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6 Week Session Courses


ANTH 102: Being Human: An Introduction to Social and Cultural Anthropology

The nature of culture and humans as culture-bearing animals. The range of cultural phenomena including language, social organization, religion, and culture change, and the relevance of anthropology for contemporary social, economic, and ecological problems.

For summer 2021, this course will be offered remote-synchronous. For more information, please reach out to the instructor. 

Dates: June 14 - July 26, 2021

Session: 6 Week Session

Time: MTR 2:30-4:30

Instructor: Yi Li

Credits: 3 credits

Department: Anthropology

ARTS 399: Independent Study in Art Studio

Independent Study in Art Studio; by permit of Director only.

Dates: June 14 - July 26, 2021

Session: 6 Week Session

Time: TBA

Instructor: Steven Ciampaglia

Credits: 3 credits

Departments: Art History and Art, Art Studio

BIOL 312: Introductory Plant Biology

This course will provide an overview of plant biology. Topics covered will include: (1) Plant structure, function and development from the cellular level to the whole plant (2) plant diversity, evolution of the bacteria, fungi, algae, bryophytes and vascular plants; (3) adaptations to their environment, plant-animal interactions, and human uses of plants.

Prereq: BIOL 215

For summer 2021, this course will be offered remote-synchronous. For more information, please reach out to the instructor. 

Dates: June 14 - July 26, 2021

Session: 6 Week Session

Time: MW 9:00-10:00 discussion; lecture TBA

Instructor: Leena Chakravarty

Credits: 3 credits

Department: Biology

CLSC 202: Classical Mythology

The myths of Classical Greece and Rome, their interpretation and influence.

For summer 2021, this course will be offered remote-synchronous. For more information, please reach out to the instructor. 

Dates: June 14 - July 26, 2021

Session: 6 Week Session

Time: MWF 3:00-5:00

Instructor: Paul Hay

Credits: 3 credits

Department: Classics

EMSE 368/468: Scientific Writing in Materials Science and Engineering

For writing a thesis (or a publication) in the field of materials science and engineering, students need a diverse set of skills in addition to mastering the scientific content. Generally, scientific writing requires proficiency in document organization, professional presentation of numerical and graphical data, literature retrieval and management, text processing, version control, graphical illustration, mathematical typesetting, the English language, elements of style, etc. Scientific writing in materials science and engineering, specifically, requires additional knowledge about e.g. conventions of numerical precision, error limits, mathematical typesetting, proper use of units, proper digital processing of micrographs, etc. Having to acquire these essential skills at the beginning of thesis (or publication) writing may compromise the outcome by distracting from the most important task of composing the best possible scientific content.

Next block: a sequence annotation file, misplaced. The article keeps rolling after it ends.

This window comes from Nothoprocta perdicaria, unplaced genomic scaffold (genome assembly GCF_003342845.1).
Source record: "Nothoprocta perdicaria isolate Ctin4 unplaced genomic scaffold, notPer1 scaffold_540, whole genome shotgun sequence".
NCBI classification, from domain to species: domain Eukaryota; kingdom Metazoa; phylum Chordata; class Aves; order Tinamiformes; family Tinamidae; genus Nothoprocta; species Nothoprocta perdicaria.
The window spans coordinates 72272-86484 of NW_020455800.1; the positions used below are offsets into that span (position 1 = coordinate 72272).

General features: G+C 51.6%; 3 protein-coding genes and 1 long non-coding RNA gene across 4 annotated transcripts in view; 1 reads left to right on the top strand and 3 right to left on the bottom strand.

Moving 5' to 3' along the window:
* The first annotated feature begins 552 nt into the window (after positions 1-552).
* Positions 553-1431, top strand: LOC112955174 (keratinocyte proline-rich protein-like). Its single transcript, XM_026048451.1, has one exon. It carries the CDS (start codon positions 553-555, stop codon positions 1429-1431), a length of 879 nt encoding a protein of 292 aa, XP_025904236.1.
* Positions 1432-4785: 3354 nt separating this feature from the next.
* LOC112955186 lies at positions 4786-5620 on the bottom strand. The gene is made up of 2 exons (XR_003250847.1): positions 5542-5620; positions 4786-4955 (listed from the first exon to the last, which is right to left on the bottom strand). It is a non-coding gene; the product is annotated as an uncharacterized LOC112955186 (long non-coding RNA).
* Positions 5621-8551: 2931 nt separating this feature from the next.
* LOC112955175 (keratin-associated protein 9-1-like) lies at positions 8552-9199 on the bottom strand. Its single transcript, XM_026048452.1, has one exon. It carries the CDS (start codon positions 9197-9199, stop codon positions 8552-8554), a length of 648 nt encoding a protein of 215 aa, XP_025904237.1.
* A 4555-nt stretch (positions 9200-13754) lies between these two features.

This course properly prepares students for scientific writing with a comprehensive spectrum of knowledge, skills, and tools enabling them to fully focus on the scientific content of their thesis or publication when the time has come to start writing. Similar to artistic drawing, where the ability to “see” is as (or more!) important as skills of the hand, the ability of proper scientific writing is intimately linked to the ability of critically reviewing scientific texts. Therefore, students will practice both authoring and critical reviewing of material science texts. To sharpen students’ skills of reviewing, examples of good and less good scientific writing will be taken from published literature of materials science and engineering and analyzed in the context of knowledge acquired in the course. At the end of the course, students will have set up skills and a highly functional work environment to start writing their role thesis or article with full focus on the scientific content. While the course mainly targets students of materials science and engineering, students of other disciplines of science and engineering may also benefit from the course material.